DENVER–Colorado lawmakers are pushing to reduce imminent fire danger by quickly clearing trees killed by the bark-beetle infestation.
Congressman Cory Gardner released a letter yesterday urging Agriculture Secretary Tom Vilsack to work with state and federal agencies in fast-tracking plans to remove beetle-kill trees from Colorado forests, many of which are managed by the Forest Service.
“[I]t is imperative that we allow for expedited removal of bark beetle trees,” said Gardner in a letter dated July 5. “Members of Congress from Colorado are currently working on legislation that would facilitate more state control for removal of hazardous fuels. The legislation is necessary because we are in an emergency situation.
“If we do not move ahead, there will be a higher risk of fires spreading rapidly because of bark beetle infested forests,” said Gardner.
Gardner also called for a long-term forest management plan to “prevent the spread of bark beetle infestation to healthy forests, and also reduce public safety risks as seen by over 30,000 forced evacuations in Colorado alone.”
Meanwhile, Colorado House Speaker Frank McNulty called for a coordinated tree-thinning effort by state and federal land managers in a letter to Gov. John Hickenlooper.
“[B]eetle kill poses the immediate threat of catastrophic wildfires that destroy ecosystems, pollute watersheds reserved for our drinking water, and lead to the loss of homes and, most devastatingly, the loss of life,” said McNulty in the letter.
The devastation wrought by the bark beetle over the past decade has turned many formerly green stands of lodgepole pine to red. Beetles are responsible for killing 41.7 million acres in the West, with more than four million of those in Colorado since 1996, according to a Forest Service report released in September 2011.
The report attributed the outbreak to drought, reductions in funding for tree-thinning, limited road access to the terrain, and public opposition to the timber industry.
Making matters worse is the density of the forests. State and federal forests that two decades ago held an average of 40 to 80 stems per acre are now packed with 400 to 1,200 stems, thanks to the rapid decline of the state logging industry as a result of falling timber prices and opposition from environmental groups.
The Gardner and McNulty letters represent the latest efforts by lawmakers to address the causes of this year’s devastating wildfire season. Previously lawmakers had focused on helping with the firefighting effort, aiding victims and soliciting federal assistance.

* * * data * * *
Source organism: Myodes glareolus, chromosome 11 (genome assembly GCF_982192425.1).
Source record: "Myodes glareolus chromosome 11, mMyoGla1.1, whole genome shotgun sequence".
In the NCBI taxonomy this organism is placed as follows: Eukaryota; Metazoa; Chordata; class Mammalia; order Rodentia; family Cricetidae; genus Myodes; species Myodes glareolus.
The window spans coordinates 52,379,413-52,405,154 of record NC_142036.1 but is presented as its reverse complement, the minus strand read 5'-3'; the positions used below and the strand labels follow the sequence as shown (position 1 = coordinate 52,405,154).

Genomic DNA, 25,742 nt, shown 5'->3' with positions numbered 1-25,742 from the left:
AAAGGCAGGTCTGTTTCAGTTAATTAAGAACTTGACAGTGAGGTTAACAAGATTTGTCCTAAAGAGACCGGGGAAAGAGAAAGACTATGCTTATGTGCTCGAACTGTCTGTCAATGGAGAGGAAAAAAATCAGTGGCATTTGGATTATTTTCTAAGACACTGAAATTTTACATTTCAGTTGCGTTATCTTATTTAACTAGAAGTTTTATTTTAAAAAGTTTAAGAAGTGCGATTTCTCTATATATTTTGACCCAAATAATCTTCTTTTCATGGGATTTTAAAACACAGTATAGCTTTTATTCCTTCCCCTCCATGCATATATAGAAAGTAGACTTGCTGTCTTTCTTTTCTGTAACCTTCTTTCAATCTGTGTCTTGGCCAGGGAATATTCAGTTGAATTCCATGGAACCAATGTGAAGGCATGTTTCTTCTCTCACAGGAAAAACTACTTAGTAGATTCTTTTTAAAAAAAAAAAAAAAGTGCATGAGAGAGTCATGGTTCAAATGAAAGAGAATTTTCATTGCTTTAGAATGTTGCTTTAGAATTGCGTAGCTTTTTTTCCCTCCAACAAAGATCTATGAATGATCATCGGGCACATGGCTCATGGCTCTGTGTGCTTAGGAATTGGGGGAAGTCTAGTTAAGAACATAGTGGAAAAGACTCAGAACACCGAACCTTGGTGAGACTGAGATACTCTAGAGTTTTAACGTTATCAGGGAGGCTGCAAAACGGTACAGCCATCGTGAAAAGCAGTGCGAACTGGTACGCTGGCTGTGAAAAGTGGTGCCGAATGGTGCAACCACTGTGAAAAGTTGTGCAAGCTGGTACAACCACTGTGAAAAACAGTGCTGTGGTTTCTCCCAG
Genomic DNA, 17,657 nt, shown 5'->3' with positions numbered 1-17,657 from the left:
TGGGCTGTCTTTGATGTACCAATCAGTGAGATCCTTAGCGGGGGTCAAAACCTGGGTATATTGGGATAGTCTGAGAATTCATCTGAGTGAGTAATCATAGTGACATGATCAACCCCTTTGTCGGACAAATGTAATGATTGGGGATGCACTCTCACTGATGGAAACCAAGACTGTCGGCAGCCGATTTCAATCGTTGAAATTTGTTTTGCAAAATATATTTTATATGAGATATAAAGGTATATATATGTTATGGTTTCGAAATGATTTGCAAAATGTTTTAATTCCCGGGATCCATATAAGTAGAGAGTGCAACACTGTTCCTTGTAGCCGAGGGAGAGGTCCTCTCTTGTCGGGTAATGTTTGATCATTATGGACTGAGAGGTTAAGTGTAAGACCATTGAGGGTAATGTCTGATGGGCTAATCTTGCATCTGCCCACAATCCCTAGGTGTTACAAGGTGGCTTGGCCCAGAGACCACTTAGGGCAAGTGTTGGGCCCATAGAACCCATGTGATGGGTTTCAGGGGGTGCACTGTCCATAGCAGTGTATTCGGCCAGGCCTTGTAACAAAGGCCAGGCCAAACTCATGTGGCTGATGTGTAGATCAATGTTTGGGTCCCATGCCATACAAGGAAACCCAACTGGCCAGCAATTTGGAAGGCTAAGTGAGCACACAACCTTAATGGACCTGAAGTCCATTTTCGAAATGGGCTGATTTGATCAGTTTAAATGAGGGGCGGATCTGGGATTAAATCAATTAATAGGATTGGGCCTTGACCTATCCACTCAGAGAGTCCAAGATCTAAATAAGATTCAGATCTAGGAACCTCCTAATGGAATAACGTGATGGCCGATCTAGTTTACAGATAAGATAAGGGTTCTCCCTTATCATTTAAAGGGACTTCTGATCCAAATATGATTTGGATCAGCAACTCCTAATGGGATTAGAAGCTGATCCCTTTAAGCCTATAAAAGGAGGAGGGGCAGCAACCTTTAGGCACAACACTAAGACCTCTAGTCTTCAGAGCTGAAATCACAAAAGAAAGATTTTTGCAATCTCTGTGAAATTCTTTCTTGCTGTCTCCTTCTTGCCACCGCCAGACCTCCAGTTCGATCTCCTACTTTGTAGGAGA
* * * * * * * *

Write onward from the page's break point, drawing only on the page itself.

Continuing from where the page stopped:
Indeed, Gardner was rebuked by Colorado Democratic Party chair Rick Palacio in June for suggesting that the federal roadless rule may have limited firefighters’ access to the High Park fire near Fort Collins. Palacio accused him of “politicizing” the wildfire.
While Gardner and McNulty are Republicans, the health of Colorado’s forests is a bipartisan issue. In June, Democratic Sens. Michael Bennet and Mark Udall amended the 2012 Farm Bill to double the funding from $100 million to $200 million for removal of beetle-kill trees.
Democratic state Sen. Gail Schwartz, a longtime proponent of improving forest health and revitalizing the state’s logging industry, has called for creating economic incentives to encourage thinning, such as by broadening the state’s definition of renewable energy to include thermal and biomass driven by timber.
“We don’t have another way to resolve this–we must remove those fuels from our watersheds and forests,” said Schwartz. “We cannot put people and communities and infrastructure at risk, and we’re behind a lot of Western states when it comes to fire prevention.”
First, lawmakers will have to reckon with environmental groups. The movement has enjoyed huge success in blocking tree-cutting on federal and state lands by filing appeals and lawsuits to stop proposed Forest Service timber projects, citing damage to the ecosystem and species habitat.
Environmentalists have promoted the view that the bark-beetle outbreak was caused by global warming, and that the beetle-kill trees “have little or no effect on fire risk, and may actually reduce it in certain cases,” said Dominik Kulakowski, professor at Clark University in Massachusetts, in a 2010 report.
The Sierra Club’s “Fire Management on Public Lands” policy, adopted in 1989, states that fires are beneficial to many ecosystems and that the “occurrence of a fire does not justify salvage logging or road building in areas that are otherwise inappropriate for timber harvesting.”
Environmental groups and federal officials have cited global warming as a key driver in the intensity of this year’s Western wildfires. At a press conference Tuesday in Colorado Springs, Homeland Security director Janet Napolitano said climate change may have had an impact.
“It could be a lot of different things,” said Napolitano. “You have to look at climate change over a period of years, not just one summer. You can always have an abnormal summer, but when you see one after another after another, then you can see, yeah, there’s a pattern.”
At this point, said Schwartz, questions over whether global warming contributed to the wildfires should be less pressing than how to prevent them.
“We need to move beyond having a climate-change discussion,” said Schwartz. “Those temperatures are a reality. We need to talk about management. When you have 1,000 stems where there should be 40, you’re talking about a management of the landscape issue.”